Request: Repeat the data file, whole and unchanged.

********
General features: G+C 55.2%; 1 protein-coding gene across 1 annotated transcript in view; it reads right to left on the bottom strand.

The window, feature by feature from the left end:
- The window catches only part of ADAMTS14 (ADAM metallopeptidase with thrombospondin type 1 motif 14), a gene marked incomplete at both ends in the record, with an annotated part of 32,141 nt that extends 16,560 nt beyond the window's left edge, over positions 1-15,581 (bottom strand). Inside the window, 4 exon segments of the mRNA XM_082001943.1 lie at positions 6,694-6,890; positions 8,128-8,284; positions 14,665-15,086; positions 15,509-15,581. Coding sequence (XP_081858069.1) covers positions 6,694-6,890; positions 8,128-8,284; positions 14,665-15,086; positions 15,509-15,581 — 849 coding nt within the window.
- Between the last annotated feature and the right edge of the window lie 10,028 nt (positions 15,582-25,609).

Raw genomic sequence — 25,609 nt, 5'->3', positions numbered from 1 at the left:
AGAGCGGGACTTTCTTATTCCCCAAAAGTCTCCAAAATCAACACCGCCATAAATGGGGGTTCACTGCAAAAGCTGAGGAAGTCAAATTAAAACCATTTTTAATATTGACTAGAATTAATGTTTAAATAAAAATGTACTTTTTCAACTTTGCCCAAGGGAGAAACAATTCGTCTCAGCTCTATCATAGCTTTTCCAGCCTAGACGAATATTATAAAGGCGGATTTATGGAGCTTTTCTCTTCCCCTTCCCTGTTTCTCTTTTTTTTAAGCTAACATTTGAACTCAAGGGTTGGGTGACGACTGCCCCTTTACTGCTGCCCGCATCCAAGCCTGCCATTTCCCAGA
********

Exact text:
General features: G+C 55.2%; 1 protein-coding gene across 1 annotated transcript in view; it reads right to left on the bottom strand.

The window, feature by feature from the left end:
- The window catches only part of ADAMTS14 (ADAM metallopeptidase with thrombospondin type 1 motif 14), a gene marked incomplete at both ends in the record, with an annotated part of 32,141 nt that extends 16,560 nt beyond the window's left edge, over positions 1-15,581 (bottom strand). Inside the window, 4 exon segments of the mRNA XM_082001943.1 lie at positions 6,694-6,890; positions 8,128-8,284; positions 14,665-15,086; positions 15,509-15,581. Coding sequence (XP_081858069.1) covers positions 6,694-6,890; positions 8,128-8,284; positions 14,665-15,086; positions 15,509-15,581 — 849 coding nt within the window.
- Between the last annotated feature and the right edge of the window lie 10,028 nt (positions 15,582-25,609).

Raw genomic sequence — 25,609 nt, 5'->3', positions numbered from 1 at the left:
AGAGCGGGACTTTCTTATTCCCCAAAAGTCTCCAAAATCAACACCGCCATAAATGGGGGTTCACTGCAAAAGCTGAGGAAGTCAAATTAAAACCATTTTTAATATTGACTAGAATTAATGTTTAAATAAAAATGTACTTTTTCAACTTTGCCCAAGGGAGAAACAATTCGTCTCAGCTCTATCATAGCTTTTCCAGCCTAGACGAATATTATAAAGGCGGATTTATGGAGCTTTTCTCTTCCCCTTCCCTGTTTCTCTTTTTTTTAAGCTAACATTTGAACTCAAGGGTTGGGTGACGACTGCCCCTTTACTGCTGCCCGCATCCAAGCCTGCCATTTCCCAGA